According to the Society for Human Resources Management, the price of replacing a valued worker can cost as much as 50 to 60 percent of an employee’s annual salary. The challenge to retain employees is an ongoing issue for many human resource professionals.
And while using annual reviews has long been seen a main tool to evaluate employee satisfaction, a surprising new survey we sponsored indicates that this may no longer be enough.
We interviewed 2,800 employees from various industries about their overall satisfaction with their company’s current employee review practices in terms of frequency and effectiveness.
The majority of respondents (63%) indicated that they were not planning to stay with their present employer. Among the reasons provided by them, most suggested that a lack of consistent feedback and encouragement was a key factor in their decision to leave. In fact, 60% reported the performance appraisals had little impact on their job.
“We definitely see this as a wake-up call for human resources departments,” said Performance Reviews founder Jeremy Reis. “The results indicate the standard paradigm of annual reviews no longer meets the needs of today’s business climate. Employees are looking for meaningful interactions with their management team more often than once a year.”
Replacing employees is costly for employers. Creating an employee retention plan combined with the performance appraisal process can help retain key employees and decrease turnover.
The majority of respondents (96%) indicated that their employer has some kind of employee review process in place. Despite this, many of the individuals expressed frustrations on how effective this practice is in regards to overall employee development.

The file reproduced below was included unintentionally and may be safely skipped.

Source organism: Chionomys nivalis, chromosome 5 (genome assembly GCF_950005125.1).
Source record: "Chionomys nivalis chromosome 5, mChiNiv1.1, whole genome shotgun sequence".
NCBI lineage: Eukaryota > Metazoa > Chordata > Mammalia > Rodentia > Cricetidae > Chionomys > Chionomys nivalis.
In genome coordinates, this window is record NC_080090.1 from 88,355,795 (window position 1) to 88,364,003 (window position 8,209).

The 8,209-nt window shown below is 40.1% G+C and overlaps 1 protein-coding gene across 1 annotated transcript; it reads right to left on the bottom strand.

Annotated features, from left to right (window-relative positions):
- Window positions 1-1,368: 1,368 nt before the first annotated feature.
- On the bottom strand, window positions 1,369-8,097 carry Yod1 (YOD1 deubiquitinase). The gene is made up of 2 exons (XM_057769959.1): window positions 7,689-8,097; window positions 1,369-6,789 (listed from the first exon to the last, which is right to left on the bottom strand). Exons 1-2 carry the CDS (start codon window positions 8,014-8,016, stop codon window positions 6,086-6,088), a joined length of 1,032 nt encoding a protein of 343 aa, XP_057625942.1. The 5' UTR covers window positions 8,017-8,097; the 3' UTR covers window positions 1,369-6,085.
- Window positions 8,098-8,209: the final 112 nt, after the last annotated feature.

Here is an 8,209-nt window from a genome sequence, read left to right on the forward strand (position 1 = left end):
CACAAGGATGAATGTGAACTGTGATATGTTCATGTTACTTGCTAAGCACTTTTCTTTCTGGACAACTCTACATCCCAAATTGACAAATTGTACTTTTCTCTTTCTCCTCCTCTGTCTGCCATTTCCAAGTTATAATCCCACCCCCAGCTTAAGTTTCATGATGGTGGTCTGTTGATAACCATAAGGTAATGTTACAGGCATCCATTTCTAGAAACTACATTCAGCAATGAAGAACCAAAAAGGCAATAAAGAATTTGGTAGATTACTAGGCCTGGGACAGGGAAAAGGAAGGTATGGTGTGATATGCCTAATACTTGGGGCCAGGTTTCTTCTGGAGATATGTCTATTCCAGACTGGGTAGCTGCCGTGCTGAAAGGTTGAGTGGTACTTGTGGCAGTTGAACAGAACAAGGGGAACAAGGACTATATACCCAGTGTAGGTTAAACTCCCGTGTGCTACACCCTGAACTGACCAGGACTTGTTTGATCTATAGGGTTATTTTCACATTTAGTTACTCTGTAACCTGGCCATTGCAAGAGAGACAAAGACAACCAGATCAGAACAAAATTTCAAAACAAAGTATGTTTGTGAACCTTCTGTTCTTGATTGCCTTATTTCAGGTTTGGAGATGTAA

While nearly one-third of the reviews (27%) takes place only once a year, many who responded said that they actually desired more frequent feedback in order to remain connected to their company’s objectives.
Key Areas of Opportunity:
Effectiveness of Performance Review Process:
- 22% of employees don’t understand how their job relates to the performance management process
- 52% of respondents state the performance review process takes too long in terms of time and paperwork
- 32% of those surveyed say that feedback provided has little effect on their job performance (either due to the perception that the process is driven by HR or is part of the job)
Potential Use of Review to Retain Employees:
- 63% of respondents don’t believe they will stay at their current job for their career.
- 48% of respondents indicated that they would stay at their present employer if they were made to feel appreciated by their managers and coworkers.
- Provide employee feedback more frequently than once a year
- Engage team in value of performance management process, incorporating employee development and training in part of review.
- Use reviews as a means to express appreciation for personnel to help with staff retention.
Participant sample included 2,800 employed professionals. 800 respondents identified themselves in a supervisory role. In terms of tenure, the majority (72%) have been employed a minimum of 3 years at their present company.